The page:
Vernetta Jarvis lives a charmed life, disguised in a series of health irritations that evolved over the past year, right after retiring from a CPA firm.
First she pinched a nerve in her arm playing with her dog. After eight weeks of physical therapy, she was good as new.
Then came a stomach infection. Antibiotics patched her right up after three weeks.
And then she received a call about her routine mammogram. The surgeon saw a good deal of calcification in the breast tissue that looked suspicious. “I have had call backs before, so I was absolutely confident that everything would be fine.” And in fact, the biopsy did come back fine.
Even so, the surgeon recommended removing the tissue, given that the cells could turn into cancer. Jarvis agreed, figuring it was best to take the prudent course and not have to worry about it.
In the process of surgery, however, it turns out she had cancer in the outer margins that wasn’t captured in the biopsy.
“It was such a shock,” recalled Jarvis, 66. “It took a day or so for it to sink in: You’ve got cancer and you have to do something about this.”
A year before, Jarvis' mother had a similar experience, finding cancer on the outer margins on her biopsy, and she opted to have the double mastectomy. But Jarvis chose instead, with consultation from her doctors, to do a lumpectomy and radiation.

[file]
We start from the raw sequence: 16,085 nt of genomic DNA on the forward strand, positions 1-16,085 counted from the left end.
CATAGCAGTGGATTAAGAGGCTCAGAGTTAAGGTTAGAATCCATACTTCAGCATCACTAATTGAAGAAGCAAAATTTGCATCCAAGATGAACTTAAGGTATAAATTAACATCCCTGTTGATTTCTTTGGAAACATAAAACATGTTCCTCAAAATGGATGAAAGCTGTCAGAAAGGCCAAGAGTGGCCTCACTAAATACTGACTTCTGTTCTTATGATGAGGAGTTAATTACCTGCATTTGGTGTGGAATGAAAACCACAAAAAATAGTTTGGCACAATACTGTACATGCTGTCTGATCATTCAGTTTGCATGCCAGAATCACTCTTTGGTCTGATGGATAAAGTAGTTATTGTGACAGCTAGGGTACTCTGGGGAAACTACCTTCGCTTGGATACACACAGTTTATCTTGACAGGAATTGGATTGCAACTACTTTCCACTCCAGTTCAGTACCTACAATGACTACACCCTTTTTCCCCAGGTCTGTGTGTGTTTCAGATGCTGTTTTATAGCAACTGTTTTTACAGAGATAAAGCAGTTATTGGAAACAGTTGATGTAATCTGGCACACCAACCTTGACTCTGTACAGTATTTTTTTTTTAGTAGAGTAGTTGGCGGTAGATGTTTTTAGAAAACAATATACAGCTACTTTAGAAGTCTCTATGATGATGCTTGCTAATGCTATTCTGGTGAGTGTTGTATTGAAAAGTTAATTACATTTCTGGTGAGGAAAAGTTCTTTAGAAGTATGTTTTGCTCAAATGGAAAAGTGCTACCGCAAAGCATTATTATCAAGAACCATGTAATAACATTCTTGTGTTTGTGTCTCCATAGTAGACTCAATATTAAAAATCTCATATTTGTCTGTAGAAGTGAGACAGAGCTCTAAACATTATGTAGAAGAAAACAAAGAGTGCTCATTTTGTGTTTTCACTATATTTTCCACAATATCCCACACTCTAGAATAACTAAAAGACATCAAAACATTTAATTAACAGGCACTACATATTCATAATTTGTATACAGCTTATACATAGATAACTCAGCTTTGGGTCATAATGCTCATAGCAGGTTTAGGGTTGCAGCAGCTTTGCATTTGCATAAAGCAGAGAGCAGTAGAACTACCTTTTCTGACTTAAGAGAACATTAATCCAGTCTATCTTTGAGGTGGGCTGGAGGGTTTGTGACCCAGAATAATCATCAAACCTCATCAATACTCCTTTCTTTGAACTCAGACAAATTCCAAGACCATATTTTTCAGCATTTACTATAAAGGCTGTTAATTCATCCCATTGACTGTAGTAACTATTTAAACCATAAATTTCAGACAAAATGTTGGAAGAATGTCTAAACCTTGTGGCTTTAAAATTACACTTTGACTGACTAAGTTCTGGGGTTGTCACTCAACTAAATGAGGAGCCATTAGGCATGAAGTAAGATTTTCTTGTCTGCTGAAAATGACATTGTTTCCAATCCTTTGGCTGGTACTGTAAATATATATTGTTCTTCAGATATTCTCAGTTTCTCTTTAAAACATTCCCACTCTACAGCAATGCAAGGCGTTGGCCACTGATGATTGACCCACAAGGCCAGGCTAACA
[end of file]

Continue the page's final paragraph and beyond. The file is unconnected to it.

“The big C word carries a lot of fear with it, but I’ve adopted a saying from an old friend: ‘I don’t care what I get, as long as it can be fixed.’”
Since it was so early and wasn’t in the lymph nodes, no chemotherapy was required. And her family was very supportive and calm, acknowledging she had a plan to address it.
The surgery was done at TMC, in the new surgical suites. That experience, along with her experience in the TMC for Women Breast Center, was positive, she said. “Everyone was very nice, very accommodating. They just seemed to care about you.”
Although there was some fatigue associated with radiation, she’s rebuilding and getting ready to resume tending to her backyard rose bushes, as well as doing the sewing and needlework she enjoys.
Jarvis said she hopes women take advantage of preventive measures like mammograms. “It’s such a simple thing to do and you have such better chances of catching it early when it’s treatable, and when doctors can say, ‘It’s easy. We can do this together.’”